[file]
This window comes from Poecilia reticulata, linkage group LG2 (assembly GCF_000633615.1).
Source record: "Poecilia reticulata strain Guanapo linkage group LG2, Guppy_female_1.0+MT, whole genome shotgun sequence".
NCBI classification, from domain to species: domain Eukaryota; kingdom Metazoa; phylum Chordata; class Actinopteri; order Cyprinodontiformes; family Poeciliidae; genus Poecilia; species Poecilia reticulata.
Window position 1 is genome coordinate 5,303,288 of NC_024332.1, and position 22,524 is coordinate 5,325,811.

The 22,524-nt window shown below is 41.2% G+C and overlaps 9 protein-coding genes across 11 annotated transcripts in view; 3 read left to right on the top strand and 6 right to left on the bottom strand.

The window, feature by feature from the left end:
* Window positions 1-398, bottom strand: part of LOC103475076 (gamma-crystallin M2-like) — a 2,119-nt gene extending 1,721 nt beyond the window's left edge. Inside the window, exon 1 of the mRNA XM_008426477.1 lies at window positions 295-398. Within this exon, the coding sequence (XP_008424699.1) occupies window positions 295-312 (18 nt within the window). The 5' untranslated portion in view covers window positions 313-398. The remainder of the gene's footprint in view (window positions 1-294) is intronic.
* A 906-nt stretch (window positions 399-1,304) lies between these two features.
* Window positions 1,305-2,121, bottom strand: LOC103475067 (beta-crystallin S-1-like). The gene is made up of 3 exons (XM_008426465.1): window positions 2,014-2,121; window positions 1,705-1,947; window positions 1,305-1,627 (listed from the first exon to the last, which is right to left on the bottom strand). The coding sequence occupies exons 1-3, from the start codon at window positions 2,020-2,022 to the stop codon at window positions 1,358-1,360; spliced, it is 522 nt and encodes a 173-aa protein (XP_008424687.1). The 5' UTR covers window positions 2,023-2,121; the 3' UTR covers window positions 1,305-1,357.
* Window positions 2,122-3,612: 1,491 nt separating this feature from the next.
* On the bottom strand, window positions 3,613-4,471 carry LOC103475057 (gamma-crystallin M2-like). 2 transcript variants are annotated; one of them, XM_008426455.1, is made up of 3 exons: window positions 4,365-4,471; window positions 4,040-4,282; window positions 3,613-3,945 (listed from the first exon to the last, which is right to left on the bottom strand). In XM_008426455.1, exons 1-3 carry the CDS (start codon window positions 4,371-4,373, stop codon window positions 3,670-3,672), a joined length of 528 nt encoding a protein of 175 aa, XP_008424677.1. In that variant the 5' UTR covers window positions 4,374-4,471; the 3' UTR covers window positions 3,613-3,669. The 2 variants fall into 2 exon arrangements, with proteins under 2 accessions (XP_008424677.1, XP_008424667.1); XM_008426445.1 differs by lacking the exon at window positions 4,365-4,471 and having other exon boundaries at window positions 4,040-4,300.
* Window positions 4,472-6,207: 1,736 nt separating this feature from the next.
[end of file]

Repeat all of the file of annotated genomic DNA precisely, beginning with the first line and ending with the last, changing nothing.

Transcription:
This window comes from Poecilia reticulata, linkage group LG2 (assembly GCF_000633615.1).
Source record: "Poecilia reticulata strain Guanapo linkage group LG2, Guppy_female_1.0+MT, whole genome shotgun sequence".
NCBI classification, from domain to species: domain Eukaryota; kingdom Metazoa; phylum Chordata; class Actinopteri; order Cyprinodontiformes; family Poeciliidae; genus Poecilia; species Poecilia reticulata.
Window position 1 is genome coordinate 5,303,288 of NC_024332.1, and position 22,524 is coordinate 5,325,811.

The 22,524-nt window shown below is 41.2% G+C and overlaps 9 protein-coding genes across 11 annotated transcripts in view; 3 read left to right on the top strand and 6 right to left on the bottom strand.

The window, feature by feature from the left end:
* Window positions 1-398, bottom strand: part of LOC103475076 (gamma-crystallin M2-like) — a 2,119-nt gene extending 1,721 nt beyond the window's left edge. Inside the window, exon 1 of the mRNA XM_008426477.1 lies at window positions 295-398. Within this exon, the coding sequence (XP_008424699.1) occupies window positions 295-312 (18 nt within the window). The 5' untranslated portion in view covers window positions 313-398. The remainder of the gene's footprint in view (window positions 1-294) is intronic.
* A 906-nt stretch (window positions 399-1,304) lies between these two features.
* Window positions 1,305-2,121, bottom strand: LOC103475067 (beta-crystallin S-1-like). The gene is made up of 3 exons (XM_008426465.1): window positions 2,014-2,121; window positions 1,705-1,947; window positions 1,305-1,627 (listed from the first exon to the last, which is right to left on the bottom strand). The coding sequence occupies exons 1-3, from the start codon at window positions 2,020-2,022 to the stop codon at window positions 1,358-1,360; spliced, it is 522 nt and encodes a 173-aa protein (XP_008424687.1). The 5' UTR covers window positions 2,023-2,121; the 3' UTR covers window positions 1,305-1,357.
* Window positions 2,122-3,612: 1,491 nt separating this feature from the next.
* On the bottom strand, window positions 3,613-4,471 carry LOC103475057 (gamma-crystallin M2-like). 2 transcript variants are annotated; one of them, XM_008426455.1, is made up of 3 exons: window positions 4,365-4,471; window positions 4,040-4,282; window positions 3,613-3,945 (listed from the first exon to the last, which is right to left on the bottom strand). In XM_008426455.1, exons 1-3 carry the CDS (start codon window positions 4,371-4,373, stop codon window positions 3,670-3,672), a joined length of 528 nt encoding a protein of 175 aa, XP_008424677.1. In that variant the 5' UTR covers window positions 4,374-4,471; the 3' UTR covers window positions 3,613-3,669. The 2 variants fall into 2 exon arrangements, with proteins under 2 accessions (XP_008424677.1, XP_008424667.1); XM_008426445.1 differs by lacking the exon at window positions 4,365-4,471 and having other exon boundaries at window positions 4,040-4,300.
* Window positions 4,472-6,207: 1,736 nt separating this feature from the next.